Watch the Claudia Jones lecture with Clive Lewis MP
Michelle Stanistreet, Emelia Kenlock and Clive Lewis MP - © NUJ
9 December 2015
The NUJ celebrates the 100th Anniversary of remarkable Black Briton Claudia Jones
Each year, during Black History Month, the National Union of Journalists hosts a free event in honour of Claudia Jones – journalist, activist and campaigner for freedom.
Claudia Jones born in Trinidad migrated with her family to the USA, deported in 1955 as a result of her political activities she came to live in the UK, founding the first Black newspaper, The West Indian Gazette and Afro-Asian Caribbean News and becoming what some ascribe as the mother of the Notting Hill Carnival.
This year is of special significance, as it marks the 100th Anniversary of Claudia Jones' birth.
The guest speaker for 2015 was Clive Lewis MP for Norwich South.
Watch the video of the lecture:
They say the journalist shouldn’t be the story – but that isn't the case with Claudia Jones. Because she was the story.
To Clive Lewis MP, keynote speaker of the NUJ's Black Members' Council (BMC) Claudia Jones lecture 2015, she was a great inspiration. He said:
"What we can do is take inspiration from black fighters for change and social justice such as Claudia Jones. It was her courage, strength and passion that led to thousands of other unsung heroes to take up the fight to challenge the status quo and to battle for greater equality and justice. Thank you Claudia for all you did; we salute you."
Emelia Kenlock, chair of the BMC, said it was a very special evening because the event marked the centenary of Claudia's birth. She introduced Clive, a former BBC journalist, who led the tributes to the black activist and founder of the West Indian Gazette, who was the inspiration behind the Notting Hill Carnival.
He made race, gender and, importantly, class, the themes of his lecture. He described how he had experienced racism in the workplace when he was a journalist and quoted the statistic that 94 per cent of all UK journalists are white.
However, the matter of class was crucial, he said. The proportion of people who live in low-income households is 20 per cent for white people; 30 per cent for Indians and Black Caribbeans; 60 per cent for Pakistanis; and 70 per cent for Bangladeshis. He said:
"This means for many young people, black and white, journalism is increasingly beyond their reach owing to the scale of inequality and entrenchment of power and influence of a growing few. As a working-class black person you know the difficulty of getting a foothold in this industry without those networks of old school tie connections and unpaid internships.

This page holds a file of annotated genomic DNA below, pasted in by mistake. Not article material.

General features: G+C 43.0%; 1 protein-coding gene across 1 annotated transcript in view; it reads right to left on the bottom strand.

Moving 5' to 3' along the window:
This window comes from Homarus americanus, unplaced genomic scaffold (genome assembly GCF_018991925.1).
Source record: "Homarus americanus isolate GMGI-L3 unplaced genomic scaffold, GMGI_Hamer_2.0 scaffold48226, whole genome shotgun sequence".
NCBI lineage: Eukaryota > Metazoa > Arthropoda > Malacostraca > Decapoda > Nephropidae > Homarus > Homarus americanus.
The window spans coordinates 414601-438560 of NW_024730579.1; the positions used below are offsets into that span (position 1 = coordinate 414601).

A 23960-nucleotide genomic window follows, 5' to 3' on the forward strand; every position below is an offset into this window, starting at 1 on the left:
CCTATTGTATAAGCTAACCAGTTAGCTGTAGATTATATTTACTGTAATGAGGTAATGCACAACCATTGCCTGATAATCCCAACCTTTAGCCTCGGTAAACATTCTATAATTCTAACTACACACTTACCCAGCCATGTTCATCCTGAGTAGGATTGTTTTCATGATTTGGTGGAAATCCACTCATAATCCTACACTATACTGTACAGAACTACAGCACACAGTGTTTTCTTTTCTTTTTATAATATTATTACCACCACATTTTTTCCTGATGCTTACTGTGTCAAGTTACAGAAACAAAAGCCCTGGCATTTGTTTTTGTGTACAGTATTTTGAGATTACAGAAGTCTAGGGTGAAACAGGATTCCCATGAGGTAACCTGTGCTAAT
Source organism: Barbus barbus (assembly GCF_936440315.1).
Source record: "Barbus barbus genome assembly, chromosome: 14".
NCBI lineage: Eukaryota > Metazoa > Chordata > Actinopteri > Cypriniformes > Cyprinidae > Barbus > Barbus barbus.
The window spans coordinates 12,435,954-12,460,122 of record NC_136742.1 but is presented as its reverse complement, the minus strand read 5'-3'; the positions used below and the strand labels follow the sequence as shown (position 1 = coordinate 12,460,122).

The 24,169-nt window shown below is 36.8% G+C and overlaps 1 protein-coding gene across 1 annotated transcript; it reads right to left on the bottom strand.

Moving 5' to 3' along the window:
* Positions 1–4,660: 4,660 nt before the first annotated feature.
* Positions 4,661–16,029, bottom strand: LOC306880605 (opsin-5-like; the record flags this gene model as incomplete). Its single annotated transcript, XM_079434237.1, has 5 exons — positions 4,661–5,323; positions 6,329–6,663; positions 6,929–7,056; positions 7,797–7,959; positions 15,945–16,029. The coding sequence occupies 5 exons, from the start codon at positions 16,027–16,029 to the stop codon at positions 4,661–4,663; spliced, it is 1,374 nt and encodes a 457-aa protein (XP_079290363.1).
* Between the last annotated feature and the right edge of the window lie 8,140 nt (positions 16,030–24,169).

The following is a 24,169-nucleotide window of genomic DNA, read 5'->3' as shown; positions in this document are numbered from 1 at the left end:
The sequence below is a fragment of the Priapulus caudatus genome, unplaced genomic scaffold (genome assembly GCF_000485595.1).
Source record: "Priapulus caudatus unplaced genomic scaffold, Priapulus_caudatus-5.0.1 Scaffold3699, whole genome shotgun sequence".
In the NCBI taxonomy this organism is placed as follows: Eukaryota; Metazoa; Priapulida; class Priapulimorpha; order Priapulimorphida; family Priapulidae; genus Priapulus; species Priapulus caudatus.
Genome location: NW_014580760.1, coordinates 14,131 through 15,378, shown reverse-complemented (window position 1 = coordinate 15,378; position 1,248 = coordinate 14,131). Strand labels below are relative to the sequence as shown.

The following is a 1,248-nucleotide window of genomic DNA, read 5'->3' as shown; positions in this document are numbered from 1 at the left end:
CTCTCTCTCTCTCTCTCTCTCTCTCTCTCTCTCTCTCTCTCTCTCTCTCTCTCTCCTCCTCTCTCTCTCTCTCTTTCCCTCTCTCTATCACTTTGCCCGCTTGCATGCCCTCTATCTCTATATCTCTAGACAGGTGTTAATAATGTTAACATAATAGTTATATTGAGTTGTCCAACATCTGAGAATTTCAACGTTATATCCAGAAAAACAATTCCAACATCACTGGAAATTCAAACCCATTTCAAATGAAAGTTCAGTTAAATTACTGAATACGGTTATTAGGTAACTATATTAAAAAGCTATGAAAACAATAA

"As terrible as this is for the shattering of so many dreams, the real reason, to my mind, is how it affects our democracy. For if journalism is the lens through which we view society, this trend will have profound consequences if the pool of people holding power to account is so narrow."
The place to fight for equality in the industry, he said, was by being a member of the NUJ.
The event started with the showing of a film, Looking for Claudia, which celebrated the life this incredible woman and interviewed friends and colleagues who celebrated their beautiful, intelligent, brave and arrogant comrade and heroine.
Claudia, born in Trinidad, moved to America where, as a Communist, she became involved in the civil rights movement, demonstrating against racism and the Jim Crow laws of the time – and was jailed several times for her politics.
After a spell in prison, she was deported to the UK because she wasn't welcome in Trinidad, and made her home in London. She soon became active in supporting black causes and started the West Indian Gazette as a way of giving a voice to the oppressed who struggled to be heard in the white media.
She continued her protests, including a hunger strike against apartheid, with others at the St Martin in the Fields church next to the South African embassy.
After the race riots of 1958, it was suggested carnival be set up to "wash the taste of Notting Hill and Nottingham out of our mouths". Claudia is now best known for being the founder of Europe's biggest street festival, the Notting Hill Carnival. As one of her friends said, she "brought culture to bear on politics".
She died in 1964 – despite all her frenetic activities she suffered from tuberculosis – of a heart attack. She was buried in Highgate cemetery close to her hero, Karl Marx. In 2008, the Royal Mail published a stamp in her honour.